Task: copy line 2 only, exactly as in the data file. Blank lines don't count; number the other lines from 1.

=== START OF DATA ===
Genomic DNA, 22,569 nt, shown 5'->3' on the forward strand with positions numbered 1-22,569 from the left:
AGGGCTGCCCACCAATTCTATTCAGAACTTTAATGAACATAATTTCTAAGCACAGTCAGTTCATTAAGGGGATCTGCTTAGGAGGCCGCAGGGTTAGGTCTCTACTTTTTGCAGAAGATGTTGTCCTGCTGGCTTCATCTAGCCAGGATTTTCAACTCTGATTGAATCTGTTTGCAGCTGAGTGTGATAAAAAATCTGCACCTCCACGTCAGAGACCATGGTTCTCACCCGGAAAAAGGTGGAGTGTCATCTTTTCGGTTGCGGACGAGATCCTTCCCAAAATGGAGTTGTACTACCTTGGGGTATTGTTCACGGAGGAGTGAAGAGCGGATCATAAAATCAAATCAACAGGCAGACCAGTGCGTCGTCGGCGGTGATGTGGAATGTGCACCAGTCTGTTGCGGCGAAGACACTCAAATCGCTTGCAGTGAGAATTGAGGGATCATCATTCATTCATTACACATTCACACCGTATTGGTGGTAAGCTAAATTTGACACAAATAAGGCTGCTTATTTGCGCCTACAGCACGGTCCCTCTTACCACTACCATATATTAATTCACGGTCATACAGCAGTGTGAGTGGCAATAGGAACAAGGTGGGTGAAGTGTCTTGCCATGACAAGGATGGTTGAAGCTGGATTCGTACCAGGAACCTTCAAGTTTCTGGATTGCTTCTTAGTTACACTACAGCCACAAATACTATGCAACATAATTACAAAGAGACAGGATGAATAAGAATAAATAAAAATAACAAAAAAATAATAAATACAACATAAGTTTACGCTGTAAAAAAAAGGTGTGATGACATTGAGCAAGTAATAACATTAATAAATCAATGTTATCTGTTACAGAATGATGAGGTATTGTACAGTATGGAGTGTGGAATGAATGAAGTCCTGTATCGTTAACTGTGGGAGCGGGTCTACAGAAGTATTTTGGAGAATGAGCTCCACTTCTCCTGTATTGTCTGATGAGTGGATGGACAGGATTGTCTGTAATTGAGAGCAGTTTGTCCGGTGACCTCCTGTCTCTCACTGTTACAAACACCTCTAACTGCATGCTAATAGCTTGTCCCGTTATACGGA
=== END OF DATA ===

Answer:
AGGGCTGCCCACCAATTCTATTCAGAACTTTAATGAACATAATTTCTAAGCACAGTCAGTTCATTAAGGGGATCTGCTTAGGAGGCCGCAGGGTTAGGTCTCTACTTTTTGCAGAAGATGTTGTCCTGCTGGCTTCATCTAGCCAGGATTTTCAACTCTGATTGAATCTGTTTGCAGCTGAGTGTGATAAAAAATCTGCACCTCCACGTCAGAGACCATGGTTCTCACCCGGAAAAAGGTGGAGTGTCATCTTTTCGGTTGCGGACGAGATCCTTCCCAAAATGGAGTTGTACTACCTTGGGGTATTGTTCACGGAGGAGTGAAGAGCGGATCATAAAATCAAATCAACAGGCAGACCAGTGCGTCGTCGGCGGTGATGTGGAATGTGCACCAGTCTGTTGCGGCGAAGACACTCAAATCGCTTGCAGTGAGAATTGAGGGATCATCATTCATTCATTACACATTCACACCGTATTGGTGGTAAGCTAAATTTGACACAAATAAGGCTGCTTATTTGCGCCTACAGCACGGTCCCTCTTACCACTACCATATATTAATTCACGGTCATACAGCAGTGTGAGTGGCAATAGGAACAAGGTGGGTGAAGTGTCTTGCCATGACAAGGATGGTTGAAGCTGGATTCGTACCAGGAACCTTCAAGTTTCTGGATTGCTTCTTAGTTACACTACAGCCACAAATACTATGCAACATAATTACAAAGAGACAGGATGAATAAGAATAAATAAAAATAACAAAAAAATAATAAATACAACATAAGTTTACGCTGTAAAAAAAAGGTGTGATGACATTGAGCAAGTAATAACATTAATAAATCAATGTTATCTGTTACAGAATGATGAGGTATTGTACAGTATGGAGTGTGGAATGAATGAAGTCCTGTATCGTTAACTGTGGGAGCGGGTCTACAGAAGTATTTTGGAGAATGAGCTCCACTTCTCCTGTATTGTCTGATGAGTGGATGGACAGGATTGTCTGTAATTGAGAGCAGTTTGTCCGGTGACCTCCTGTCTCTCACTGTTACAAACACCTCTAACTGCATGCTAATAGCTTGTCCCGTTATACGGA